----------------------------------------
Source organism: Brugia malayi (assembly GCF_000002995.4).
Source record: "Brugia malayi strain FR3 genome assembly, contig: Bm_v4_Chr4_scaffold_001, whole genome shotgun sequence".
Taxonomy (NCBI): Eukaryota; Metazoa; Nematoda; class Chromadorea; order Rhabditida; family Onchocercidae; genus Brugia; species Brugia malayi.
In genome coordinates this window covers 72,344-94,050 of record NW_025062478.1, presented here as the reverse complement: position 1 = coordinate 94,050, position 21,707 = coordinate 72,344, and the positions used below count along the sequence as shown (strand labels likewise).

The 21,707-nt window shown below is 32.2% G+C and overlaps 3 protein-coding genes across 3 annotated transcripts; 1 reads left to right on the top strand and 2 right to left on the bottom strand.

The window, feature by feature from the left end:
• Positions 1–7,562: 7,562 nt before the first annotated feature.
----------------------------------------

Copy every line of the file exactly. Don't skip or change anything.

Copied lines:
Source organism: Brugia malayi (assembly GCF_000002995.4).
Source record: "Brugia malayi strain FR3 genome assembly, contig: Bm_v4_Chr4_scaffold_001, whole genome shotgun sequence".
Taxonomy (NCBI): Eukaryota; Metazoa; Nematoda; class Chromadorea; order Rhabditida; family Onchocercidae; genus Brugia; species Brugia malayi.
In genome coordinates this window covers 72,344-94,050 of record NW_025062478.1, presented here as the reverse complement: position 1 = coordinate 94,050, position 21,707 = coordinate 72,344, and the positions used below count along the sequence as shown (strand labels likewise).

The 21,707-nt window shown below is 32.2% G+C and overlaps 3 protein-coding genes across 3 annotated transcripts; 1 reads left to right on the top strand and 2 right to left on the bottom strand.

The window, feature by feature from the left end:
• Positions 1–7,562: 7,562 nt before the first annotated feature.